Dealing with money is part of being a pro. How do you approach pay?
What did you get paid for your first gig?
- Dave: Wait…I can get paid for playing bass? $25 – Early 2000’s bluegrass w/10 players
- Paul: I think it was $40 and beer at my first college gig, a fraternity party
How do you deal with the topic of pay when someone calls you for a gig?
- If the person asking doesn’t come right out with it, I make sure to confirm before I say I’m available.
- The truth is, either I do it for fun or for the money. I play free/low paying gigs if I want to be there. But I am up front with what I expect to get paid. It’s a trade and I’m honest when I approach the time with family vs. pay bit.
- Sometimes I’ll get calls where people say, “What are you doing on ___ date?” Unless it’s someone awesome, that’s not a great call to get, because it’s not the real question. (If it is someone awesome, they probably won’t make that call.)
- I usually want to know where, when, what, how long, how much
- If that’s not in the pitch it’s the first thing I’ll ask 😉
How does caring about pay make you look as a musician? As a person?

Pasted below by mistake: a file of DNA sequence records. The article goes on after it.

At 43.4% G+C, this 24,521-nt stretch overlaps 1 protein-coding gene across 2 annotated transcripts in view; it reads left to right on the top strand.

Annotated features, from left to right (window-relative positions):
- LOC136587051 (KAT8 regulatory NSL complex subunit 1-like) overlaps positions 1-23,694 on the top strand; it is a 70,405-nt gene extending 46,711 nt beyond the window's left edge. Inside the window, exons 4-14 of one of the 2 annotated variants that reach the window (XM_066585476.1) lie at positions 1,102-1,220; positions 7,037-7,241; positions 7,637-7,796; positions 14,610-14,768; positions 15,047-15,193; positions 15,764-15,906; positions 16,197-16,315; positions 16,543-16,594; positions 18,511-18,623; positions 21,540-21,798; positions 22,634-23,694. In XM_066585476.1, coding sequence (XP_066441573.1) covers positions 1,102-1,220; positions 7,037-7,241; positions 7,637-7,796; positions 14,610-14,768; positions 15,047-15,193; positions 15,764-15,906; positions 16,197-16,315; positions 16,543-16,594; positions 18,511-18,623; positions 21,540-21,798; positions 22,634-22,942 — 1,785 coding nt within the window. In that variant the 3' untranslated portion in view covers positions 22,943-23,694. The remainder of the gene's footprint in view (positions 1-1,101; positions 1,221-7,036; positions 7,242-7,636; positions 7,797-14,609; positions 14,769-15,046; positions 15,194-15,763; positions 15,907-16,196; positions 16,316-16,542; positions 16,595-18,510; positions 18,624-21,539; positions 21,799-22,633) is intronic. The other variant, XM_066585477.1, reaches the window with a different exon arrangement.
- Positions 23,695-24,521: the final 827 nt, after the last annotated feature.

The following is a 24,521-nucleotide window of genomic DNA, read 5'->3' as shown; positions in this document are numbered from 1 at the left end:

- It’s a trade. The carpenter with 20 years of experience and quality of work will demand $x/hour. While some may see it as cold hearted, there is a value I bring.
- Has the issue of pay ever come between you and a gig?
- Yes – a few times. Being a one time sub requires learning 20+ songs that takes hours. For $75, including travel, play, practice: $5/hour?
- When will you do a gig for free?
- Paul: benefit for a cause I believe in; favor for someone I care about; if I’m certain it’s going to bring me paid gigs in the future (more than just vague promise)
- For a friends benefit or a benefit I really have ties to
- For my band (with limitations)
- If it’s a gig for the love of my music life (ex: Skaggs)
- What made you change from not caring about pay to caring about it? (If applicable)
- It really started when my schedule started to look like a part time job
- Playing in my first truly professional band… the members took it seriously and weren’t ashamed to treat it as a business, looking for pay